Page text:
Army budget moves forward in ‘unusual’ legislative year

Army budget moves forward in ‘unusual’ legislative year

Monday, April 29, 2019

On Capitol Hill, the committees on armed services and the defense appropriations subcommittees are making considerable progress holding hearings and reviewing the Defense Department and military services’ budget requests for fiscal year 2020.

Army Secretary Mark T. Esper and Army Chief of Staff Gen. Mark A. Milley have now appeared before all four defense committees/subcommittees for the Army’s budget posture hearings.

The hearings for the most part have been cordial and positive. The most contentious issue has been over funding for the border wall, which is a White House and DoD issue more than an Army issue.

In the hearings, Esper and Milley have attentively thanked Congress for supporting Army readiness in past years. They have provided examples of how Army readiness has improved, such as the increased numbers of ready brigade combat teams and combat training center rotations.

Readiness remains the Army’s No. 1 priority. The other major focus of senior leaders has been to explain the Army’s priorities for modernization in the 2020 budget request.

In their opening remarks and in response to questions, Esper and Milley discussed the Army’s process for reviewing every modernization program, nothing that the Army is making adjustments in this year’s budget request to support the National Defense Strategy and reflect today’s national security environment, with a more concentrated focus on Russia and China.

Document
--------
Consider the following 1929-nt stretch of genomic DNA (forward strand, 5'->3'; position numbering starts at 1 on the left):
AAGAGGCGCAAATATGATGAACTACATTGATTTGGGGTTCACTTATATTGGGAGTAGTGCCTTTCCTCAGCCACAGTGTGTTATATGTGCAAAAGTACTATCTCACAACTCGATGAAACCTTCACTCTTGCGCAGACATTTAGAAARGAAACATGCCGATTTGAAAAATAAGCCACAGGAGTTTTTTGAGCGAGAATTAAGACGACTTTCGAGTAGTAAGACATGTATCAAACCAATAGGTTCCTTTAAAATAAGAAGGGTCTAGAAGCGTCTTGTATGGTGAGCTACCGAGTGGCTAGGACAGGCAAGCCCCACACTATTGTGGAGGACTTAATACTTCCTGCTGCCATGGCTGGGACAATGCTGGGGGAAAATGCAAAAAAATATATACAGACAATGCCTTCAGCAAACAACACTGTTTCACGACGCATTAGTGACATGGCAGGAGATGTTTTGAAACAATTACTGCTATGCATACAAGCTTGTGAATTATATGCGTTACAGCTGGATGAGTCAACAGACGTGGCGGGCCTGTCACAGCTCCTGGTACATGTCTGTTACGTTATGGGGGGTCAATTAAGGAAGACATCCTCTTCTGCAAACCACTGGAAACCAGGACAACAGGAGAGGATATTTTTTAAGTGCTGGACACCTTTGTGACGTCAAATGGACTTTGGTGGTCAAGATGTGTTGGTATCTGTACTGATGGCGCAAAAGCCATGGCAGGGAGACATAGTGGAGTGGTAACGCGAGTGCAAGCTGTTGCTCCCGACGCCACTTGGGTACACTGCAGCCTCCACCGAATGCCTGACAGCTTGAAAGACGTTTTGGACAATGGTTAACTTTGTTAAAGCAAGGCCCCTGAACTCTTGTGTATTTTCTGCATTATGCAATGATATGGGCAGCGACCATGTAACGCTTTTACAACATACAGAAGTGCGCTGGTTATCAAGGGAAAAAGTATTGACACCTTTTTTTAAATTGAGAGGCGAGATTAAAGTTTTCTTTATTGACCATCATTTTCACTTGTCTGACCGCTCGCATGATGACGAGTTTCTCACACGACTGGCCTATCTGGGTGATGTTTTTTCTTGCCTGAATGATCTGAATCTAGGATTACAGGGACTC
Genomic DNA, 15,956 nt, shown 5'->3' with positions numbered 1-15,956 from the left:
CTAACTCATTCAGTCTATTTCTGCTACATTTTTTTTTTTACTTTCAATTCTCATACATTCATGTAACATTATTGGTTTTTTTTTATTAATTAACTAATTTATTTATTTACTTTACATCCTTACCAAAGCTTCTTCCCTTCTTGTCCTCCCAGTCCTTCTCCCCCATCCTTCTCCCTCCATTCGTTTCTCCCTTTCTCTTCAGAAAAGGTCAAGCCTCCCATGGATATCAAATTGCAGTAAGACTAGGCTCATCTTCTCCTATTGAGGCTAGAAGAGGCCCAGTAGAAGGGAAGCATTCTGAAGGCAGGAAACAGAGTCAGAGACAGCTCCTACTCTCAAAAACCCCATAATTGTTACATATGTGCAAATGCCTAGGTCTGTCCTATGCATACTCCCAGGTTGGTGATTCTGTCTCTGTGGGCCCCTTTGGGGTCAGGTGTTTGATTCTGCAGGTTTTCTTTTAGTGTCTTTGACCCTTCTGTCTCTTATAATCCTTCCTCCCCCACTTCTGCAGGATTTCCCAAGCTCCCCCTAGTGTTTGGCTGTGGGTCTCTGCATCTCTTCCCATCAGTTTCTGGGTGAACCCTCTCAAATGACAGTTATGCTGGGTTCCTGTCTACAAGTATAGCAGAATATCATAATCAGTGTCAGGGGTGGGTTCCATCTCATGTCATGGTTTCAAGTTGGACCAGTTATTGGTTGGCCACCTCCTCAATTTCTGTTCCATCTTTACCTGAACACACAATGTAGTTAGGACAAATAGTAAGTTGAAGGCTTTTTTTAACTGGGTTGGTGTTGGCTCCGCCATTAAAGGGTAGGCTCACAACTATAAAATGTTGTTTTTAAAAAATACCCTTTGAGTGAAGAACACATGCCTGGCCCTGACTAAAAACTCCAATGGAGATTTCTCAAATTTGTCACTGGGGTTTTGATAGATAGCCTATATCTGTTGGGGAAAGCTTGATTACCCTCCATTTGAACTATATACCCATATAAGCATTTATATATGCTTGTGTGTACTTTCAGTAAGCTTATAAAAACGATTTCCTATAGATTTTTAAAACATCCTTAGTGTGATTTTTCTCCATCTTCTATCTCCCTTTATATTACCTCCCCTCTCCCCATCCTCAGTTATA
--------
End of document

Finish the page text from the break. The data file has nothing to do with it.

The defense committees have complimented the secretary and the chief for the Army’s comprehensive review of its modernization programs, and members of Congress have been generally supportive of the Army’s recommendations so far.

The Association of the U.S. Army supports the Army’s priorities for readiness and modernization and is encouraging Congress to support the Army’s budget request.

In addition, AUSA is reinforcing the Army’s request for the fiscal 2020 National Defense Authorization Act and Defense Appropriations bills to be enacted in time for the new fiscal year beginning Oct. 1.

Congressional support can still change going into markup, but for now, support for the Army’s budget request for modernization and readiness is positive and encouraging.

Looking ahead, members of Congress are out on Easter Recess for two weeks, working in their states and districts. When they return, the Senate Armed Services Committee plans to mark up its version of the National Defense Authorization Act in the third week of May and the House Armed Services Committee plans to mark up the first week in June.

This order of business is unusual; traditionally, the House committee marks up before the Senate.

Please stay tuned for further reporting on this “unusual” legislative year.

Mark Haaland is AUSA’s Government Affairs Director.